Tuesday, October 30, 2007

JS Online: Do online reviews of doctors by patients hurt or help?

JS Online: Do online reviews of doctors by patients hurt or help?: "Hundreds of Wisconsin physicians are being rated on Internet sites such as RateMDs.com, Vimo.com and RevolutionHealth.com. From Rhinelander to Kenosha and Eau Claire to Appleton, patients are grading doctors from all specialties on their helpfulness, knowledge base, personal skills and punctuality. Advertisement Buy a link here According to a recent Forbes magazine article, this appears to be becoming a popular online activity, with some sites averaging 1,000 new reviews per day. Proponents of such sites argue that patients are customers who are paying for a service and should be able to openly express their level of satisfaction and that informed health consumers will make better choices about how to spend precious health care dollars. Critics complain the sites are defamatory and capricious. For example, customers are not qualified to judge a doctor's decision to order a particular test or procedure."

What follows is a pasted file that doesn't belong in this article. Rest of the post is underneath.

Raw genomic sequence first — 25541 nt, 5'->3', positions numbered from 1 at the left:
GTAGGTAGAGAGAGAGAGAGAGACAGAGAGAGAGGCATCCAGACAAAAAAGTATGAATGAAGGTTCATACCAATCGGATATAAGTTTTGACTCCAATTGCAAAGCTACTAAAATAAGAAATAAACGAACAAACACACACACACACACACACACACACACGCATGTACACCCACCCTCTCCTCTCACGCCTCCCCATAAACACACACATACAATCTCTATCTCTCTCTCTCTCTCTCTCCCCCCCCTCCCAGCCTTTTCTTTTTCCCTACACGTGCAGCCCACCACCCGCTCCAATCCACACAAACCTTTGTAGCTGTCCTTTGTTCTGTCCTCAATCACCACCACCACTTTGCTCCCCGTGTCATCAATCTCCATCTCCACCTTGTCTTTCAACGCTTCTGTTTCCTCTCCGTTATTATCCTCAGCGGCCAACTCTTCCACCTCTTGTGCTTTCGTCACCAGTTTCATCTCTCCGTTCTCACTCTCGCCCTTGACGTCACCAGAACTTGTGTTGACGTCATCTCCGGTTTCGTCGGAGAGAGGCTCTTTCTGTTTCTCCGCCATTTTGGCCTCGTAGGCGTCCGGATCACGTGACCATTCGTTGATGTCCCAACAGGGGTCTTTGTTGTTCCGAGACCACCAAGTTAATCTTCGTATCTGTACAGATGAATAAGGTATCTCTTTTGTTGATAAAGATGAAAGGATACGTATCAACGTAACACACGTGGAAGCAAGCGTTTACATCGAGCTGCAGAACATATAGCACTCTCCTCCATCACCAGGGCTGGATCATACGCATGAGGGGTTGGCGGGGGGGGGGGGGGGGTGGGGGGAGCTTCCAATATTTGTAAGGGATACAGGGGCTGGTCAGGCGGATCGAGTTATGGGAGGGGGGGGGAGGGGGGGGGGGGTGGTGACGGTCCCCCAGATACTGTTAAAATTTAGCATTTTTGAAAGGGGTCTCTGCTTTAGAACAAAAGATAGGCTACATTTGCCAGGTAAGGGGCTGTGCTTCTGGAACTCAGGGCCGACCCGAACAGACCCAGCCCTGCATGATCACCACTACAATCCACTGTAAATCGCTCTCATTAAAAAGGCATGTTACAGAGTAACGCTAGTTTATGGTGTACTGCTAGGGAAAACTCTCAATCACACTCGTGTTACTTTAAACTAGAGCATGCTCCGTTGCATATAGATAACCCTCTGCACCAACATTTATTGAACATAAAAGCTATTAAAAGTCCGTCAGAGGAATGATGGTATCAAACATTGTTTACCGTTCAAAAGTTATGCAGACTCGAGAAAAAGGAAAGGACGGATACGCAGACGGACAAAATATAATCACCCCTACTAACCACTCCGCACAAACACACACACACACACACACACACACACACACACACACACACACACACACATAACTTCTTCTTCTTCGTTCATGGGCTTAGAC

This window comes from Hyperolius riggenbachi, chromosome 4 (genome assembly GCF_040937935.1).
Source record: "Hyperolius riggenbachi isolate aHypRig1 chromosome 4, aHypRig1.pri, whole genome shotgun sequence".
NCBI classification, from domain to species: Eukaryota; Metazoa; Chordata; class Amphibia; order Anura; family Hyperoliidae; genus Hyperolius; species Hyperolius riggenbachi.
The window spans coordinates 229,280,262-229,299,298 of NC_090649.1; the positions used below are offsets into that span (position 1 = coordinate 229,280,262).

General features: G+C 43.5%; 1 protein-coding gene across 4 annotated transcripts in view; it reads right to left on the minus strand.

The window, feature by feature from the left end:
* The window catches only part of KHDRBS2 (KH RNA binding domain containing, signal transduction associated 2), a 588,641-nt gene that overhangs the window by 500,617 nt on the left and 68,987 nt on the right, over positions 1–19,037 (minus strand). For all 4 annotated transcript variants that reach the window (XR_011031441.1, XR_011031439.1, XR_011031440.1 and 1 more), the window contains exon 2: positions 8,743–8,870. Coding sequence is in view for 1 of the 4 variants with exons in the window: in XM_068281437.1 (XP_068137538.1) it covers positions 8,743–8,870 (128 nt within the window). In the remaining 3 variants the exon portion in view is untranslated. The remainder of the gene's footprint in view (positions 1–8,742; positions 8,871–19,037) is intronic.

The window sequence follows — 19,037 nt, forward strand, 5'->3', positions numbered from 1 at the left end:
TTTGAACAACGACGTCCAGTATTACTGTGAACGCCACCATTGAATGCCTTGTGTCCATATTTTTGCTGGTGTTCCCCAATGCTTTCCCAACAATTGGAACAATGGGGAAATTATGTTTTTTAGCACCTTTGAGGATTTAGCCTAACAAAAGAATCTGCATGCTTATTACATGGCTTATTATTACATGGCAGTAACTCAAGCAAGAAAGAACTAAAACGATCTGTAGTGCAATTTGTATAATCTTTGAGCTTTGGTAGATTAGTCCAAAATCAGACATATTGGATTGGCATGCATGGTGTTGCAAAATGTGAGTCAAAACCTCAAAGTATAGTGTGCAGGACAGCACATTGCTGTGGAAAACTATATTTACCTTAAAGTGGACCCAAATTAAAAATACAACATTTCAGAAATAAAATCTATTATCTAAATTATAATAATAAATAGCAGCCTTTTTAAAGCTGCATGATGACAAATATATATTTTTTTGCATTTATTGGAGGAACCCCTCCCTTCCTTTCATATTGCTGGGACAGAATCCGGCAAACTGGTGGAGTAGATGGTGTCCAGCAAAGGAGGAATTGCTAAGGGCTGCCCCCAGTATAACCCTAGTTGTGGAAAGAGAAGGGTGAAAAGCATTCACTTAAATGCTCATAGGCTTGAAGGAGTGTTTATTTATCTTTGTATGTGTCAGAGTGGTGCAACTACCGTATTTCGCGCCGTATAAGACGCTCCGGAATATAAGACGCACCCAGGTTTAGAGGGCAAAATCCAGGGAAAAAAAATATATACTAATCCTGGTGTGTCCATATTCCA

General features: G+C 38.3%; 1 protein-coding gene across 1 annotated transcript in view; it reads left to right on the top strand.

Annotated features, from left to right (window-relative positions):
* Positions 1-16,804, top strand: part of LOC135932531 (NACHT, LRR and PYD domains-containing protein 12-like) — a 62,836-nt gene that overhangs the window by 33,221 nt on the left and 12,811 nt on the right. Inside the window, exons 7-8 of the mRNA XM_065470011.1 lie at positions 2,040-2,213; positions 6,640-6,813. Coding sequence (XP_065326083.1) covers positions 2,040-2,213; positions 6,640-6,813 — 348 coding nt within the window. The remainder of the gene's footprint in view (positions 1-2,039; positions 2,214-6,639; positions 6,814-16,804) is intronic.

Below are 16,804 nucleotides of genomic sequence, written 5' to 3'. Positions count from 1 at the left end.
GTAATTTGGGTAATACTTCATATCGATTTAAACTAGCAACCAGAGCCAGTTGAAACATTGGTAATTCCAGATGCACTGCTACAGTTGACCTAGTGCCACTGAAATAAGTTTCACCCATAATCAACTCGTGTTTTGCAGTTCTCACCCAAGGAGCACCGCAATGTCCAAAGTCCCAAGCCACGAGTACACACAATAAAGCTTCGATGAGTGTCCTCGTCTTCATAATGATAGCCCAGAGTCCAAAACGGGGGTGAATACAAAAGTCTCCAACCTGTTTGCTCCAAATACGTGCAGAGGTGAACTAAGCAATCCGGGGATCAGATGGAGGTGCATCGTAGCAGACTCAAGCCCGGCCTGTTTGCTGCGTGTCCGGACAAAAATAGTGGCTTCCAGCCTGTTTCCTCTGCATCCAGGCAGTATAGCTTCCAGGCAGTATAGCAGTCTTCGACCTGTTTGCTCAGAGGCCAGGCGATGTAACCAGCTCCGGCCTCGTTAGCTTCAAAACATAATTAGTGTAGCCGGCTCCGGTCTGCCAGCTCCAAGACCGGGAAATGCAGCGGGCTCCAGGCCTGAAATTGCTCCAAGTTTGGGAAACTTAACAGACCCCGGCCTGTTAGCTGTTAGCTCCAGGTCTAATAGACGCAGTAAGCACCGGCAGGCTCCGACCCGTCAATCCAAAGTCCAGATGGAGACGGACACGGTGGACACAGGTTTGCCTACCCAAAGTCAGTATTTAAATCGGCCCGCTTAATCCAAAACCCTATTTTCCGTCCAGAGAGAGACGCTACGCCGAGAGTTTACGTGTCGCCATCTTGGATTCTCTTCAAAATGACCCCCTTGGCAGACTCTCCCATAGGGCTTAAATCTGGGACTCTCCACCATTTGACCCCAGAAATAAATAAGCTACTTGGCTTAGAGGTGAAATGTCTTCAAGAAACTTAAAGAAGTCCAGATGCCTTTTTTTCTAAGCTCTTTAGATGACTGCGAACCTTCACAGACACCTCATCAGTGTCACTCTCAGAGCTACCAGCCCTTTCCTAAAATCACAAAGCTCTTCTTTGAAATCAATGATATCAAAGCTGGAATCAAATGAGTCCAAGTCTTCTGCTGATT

1 comment:

  1. Critics = Doctors with 'God complexes'

    Sure, patients aren't qualified to do their job, that's why they are paying a doctor; to help them figure it out what's wrong.

    It's like going to get a manicure. You may not know the techniques for how to do it perfectly, but you sure can tell when it's done poorly.

    Doctors are not above reproach and should welcome feedback to learn how to be better teachers. It's for the benefit of both the doctor and the patient and is essential in providing and receiving excellent medical care.

    Doctors need to be reminded that they are providing a service (medical care) not a product (a patient with no complaints).

    Shifting the focus from achieving an asymptomatic patient to an informed and educated one who can heal themselves should be the ultimate goal of any healthcare professional.

    It's just simply not in the doctor's best interest financially to educate patients to heal themselves. Well patients don't make return visits and are, therefore, bad for business.

    But why do doctors go into medicine? Primarily to help people, but due to the high cost of medical school, they become more desperate to dig themselves out of debt.

    Unfortunately, their focus shifts from symptom reduction to personal debt reduction.

    Older doctors aren't wiser because they have more experience. They simply have less debt and can afford to spend more time teaching their patients like students rather than widgets on an assembly line.


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